of the Federal property intrusted to our protection. This attempt, if made, will be by the identical persons whose lives and property the Government have sent us here to defend. Every incentive to patriotism, and the fulfillment of our individual sworn obligations, prompt us, in such an event, to sell our lived at the dearest possible cost. The defense of our own honor, and that of our country we are sworn to protect, demand this of us.
The spirit that would commit this outrage is not engendered by any low of State or country, but springs from the despicable prompting of individual ambition of distinction in what they hope soon to be a dismembered limb of our glorious country.
Should their number be a thousand to one, their cause, when compared to ours, will be mare than that odds against them. In a strife like this we have but one course to pursue, for each would rather lay his corpse to molder upon the plain he defends than to drag it hence to be the laugh and scorn of every honest lover of his country's glory.
The commanding officer has every confidence in the patriotism of the men of his command, and is satisfied that his prompting will be sufficient to induce, upon the part of all, a loyal discharge of duty. But, if other motives are wanting, they are found in the fact that our individual security and subsistence depend upon our defense, as the only property we have are commissary stores, means of transportation, and our arms. Deprive us of these, we are powerless in an enemy's country.
S. D. CARPENTER,
Captain, First Infantry, Commanding Post.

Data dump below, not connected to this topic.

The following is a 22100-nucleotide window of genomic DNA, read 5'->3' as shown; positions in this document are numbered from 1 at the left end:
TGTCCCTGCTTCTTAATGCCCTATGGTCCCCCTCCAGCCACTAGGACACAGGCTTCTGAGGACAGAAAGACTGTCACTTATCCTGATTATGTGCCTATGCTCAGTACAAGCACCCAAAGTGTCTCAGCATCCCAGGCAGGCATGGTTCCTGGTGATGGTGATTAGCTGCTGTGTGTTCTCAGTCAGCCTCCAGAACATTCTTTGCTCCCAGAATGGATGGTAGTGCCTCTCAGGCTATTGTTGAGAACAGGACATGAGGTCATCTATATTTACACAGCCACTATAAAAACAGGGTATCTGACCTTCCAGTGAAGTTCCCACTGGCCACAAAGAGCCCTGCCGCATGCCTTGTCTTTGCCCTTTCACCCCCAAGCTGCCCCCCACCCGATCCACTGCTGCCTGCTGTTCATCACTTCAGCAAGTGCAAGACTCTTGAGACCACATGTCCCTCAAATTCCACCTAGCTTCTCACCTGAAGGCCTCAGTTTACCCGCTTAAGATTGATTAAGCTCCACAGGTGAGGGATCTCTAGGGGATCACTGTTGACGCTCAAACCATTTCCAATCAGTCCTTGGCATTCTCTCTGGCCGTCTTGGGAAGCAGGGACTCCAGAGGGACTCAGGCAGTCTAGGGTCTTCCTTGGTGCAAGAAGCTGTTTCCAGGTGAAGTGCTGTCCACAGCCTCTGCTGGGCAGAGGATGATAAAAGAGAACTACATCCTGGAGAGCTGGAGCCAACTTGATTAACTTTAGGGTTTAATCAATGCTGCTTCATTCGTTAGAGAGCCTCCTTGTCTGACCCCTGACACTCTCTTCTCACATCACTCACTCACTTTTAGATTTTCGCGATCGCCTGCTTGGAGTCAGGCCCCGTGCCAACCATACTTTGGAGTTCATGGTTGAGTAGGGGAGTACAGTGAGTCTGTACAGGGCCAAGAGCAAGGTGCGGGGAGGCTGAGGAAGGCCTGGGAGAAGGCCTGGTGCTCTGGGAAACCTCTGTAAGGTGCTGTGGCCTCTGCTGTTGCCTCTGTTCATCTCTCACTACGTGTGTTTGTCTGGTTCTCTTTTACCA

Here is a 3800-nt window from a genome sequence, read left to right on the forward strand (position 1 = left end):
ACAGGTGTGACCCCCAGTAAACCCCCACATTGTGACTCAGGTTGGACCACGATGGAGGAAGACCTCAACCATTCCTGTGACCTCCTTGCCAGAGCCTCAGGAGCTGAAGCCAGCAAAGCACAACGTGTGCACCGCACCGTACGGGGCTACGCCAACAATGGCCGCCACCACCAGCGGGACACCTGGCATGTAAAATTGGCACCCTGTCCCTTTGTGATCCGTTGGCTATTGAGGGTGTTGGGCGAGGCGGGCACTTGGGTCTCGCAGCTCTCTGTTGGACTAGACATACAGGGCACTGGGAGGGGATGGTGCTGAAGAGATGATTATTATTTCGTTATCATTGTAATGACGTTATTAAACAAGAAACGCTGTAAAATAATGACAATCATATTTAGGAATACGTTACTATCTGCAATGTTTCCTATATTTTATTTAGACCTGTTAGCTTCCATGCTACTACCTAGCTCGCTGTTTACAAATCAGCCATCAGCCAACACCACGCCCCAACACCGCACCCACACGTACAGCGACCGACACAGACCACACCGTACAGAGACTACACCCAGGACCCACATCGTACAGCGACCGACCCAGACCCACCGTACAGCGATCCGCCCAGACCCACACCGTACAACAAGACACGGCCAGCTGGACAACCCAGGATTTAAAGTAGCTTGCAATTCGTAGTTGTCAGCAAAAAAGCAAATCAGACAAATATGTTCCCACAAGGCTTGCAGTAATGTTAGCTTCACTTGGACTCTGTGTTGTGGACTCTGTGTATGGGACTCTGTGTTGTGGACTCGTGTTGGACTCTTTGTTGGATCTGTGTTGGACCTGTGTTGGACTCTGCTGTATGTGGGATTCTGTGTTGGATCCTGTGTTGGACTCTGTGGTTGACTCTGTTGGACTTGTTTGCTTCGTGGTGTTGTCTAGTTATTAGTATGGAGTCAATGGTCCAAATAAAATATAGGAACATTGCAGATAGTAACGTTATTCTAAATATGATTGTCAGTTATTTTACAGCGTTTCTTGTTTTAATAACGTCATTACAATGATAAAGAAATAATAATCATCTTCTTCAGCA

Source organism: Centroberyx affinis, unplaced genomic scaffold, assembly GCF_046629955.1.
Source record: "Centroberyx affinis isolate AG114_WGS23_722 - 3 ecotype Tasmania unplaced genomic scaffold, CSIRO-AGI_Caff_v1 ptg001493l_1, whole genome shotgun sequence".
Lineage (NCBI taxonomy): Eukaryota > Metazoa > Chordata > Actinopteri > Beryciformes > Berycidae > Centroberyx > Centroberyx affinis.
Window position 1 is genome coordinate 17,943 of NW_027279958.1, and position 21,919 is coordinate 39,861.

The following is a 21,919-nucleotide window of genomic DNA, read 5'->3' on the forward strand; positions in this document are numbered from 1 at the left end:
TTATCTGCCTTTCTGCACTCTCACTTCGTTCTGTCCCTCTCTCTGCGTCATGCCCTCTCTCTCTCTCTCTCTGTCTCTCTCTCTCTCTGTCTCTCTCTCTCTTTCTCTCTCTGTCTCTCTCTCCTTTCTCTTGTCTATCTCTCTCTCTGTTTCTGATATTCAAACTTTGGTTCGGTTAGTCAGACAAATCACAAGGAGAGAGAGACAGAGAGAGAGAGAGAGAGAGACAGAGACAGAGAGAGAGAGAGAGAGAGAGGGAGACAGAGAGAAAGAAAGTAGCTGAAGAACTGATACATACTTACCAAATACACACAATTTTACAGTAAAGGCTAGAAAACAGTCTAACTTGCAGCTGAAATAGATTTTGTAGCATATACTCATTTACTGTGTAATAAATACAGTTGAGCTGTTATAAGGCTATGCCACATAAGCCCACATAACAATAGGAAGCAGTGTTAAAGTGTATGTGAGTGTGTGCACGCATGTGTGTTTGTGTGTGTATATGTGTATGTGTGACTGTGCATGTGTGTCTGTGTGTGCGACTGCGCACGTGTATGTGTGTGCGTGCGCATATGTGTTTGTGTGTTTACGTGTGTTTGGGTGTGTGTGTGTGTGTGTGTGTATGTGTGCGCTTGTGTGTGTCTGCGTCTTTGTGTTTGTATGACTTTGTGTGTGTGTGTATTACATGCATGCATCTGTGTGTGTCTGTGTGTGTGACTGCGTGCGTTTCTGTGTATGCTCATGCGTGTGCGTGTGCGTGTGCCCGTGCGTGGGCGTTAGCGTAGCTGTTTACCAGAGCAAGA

CAMP COOPER, TEX., February 18, 1861.
From various rumors which have reached me, I am led to infer that the object of your command is a hostile movement against this camp. Having waited several days in the expectation of receiving from you a notification of your intentions, I deem it my duty to call upon you to be informed as to the object of this assemblage.
S. D. CARPENTER,
Captain, First Infantry, Commanding.
To the COMMANDING OFFICER of the State Troops of Texas, and other armed bodies of citizens, encamped in the vicinity of this Post.
OLD COMANCHE AGENCY,
Near Camp Cooper, February 18, 1861.
SIR: In reply to your communication of this day I have to say that the assemblage of soldiery here has for its object the reduction of Camp Cooper. The State of Texas having, by the action of a convention of the people, virtually renounced her allegiance to the Government of the United States, an being here in command of the State troops, and also in command of the citizen soldierly encamped in this vicinity, I shall, in the name of the sovereign State of Texas demand within twenty-four ours a surrender of the garrison under your command, with all arms munitions, and property of every description heretofore belonging to the United States.
I have the honor to be your obedient servant,
W. C. DALRYMPLE,
Aide-de-Camp to the Governor, and Colonel Commanding.
Captain S. D. CARPENTER, U. S. Army, Commanding Camp Cooper.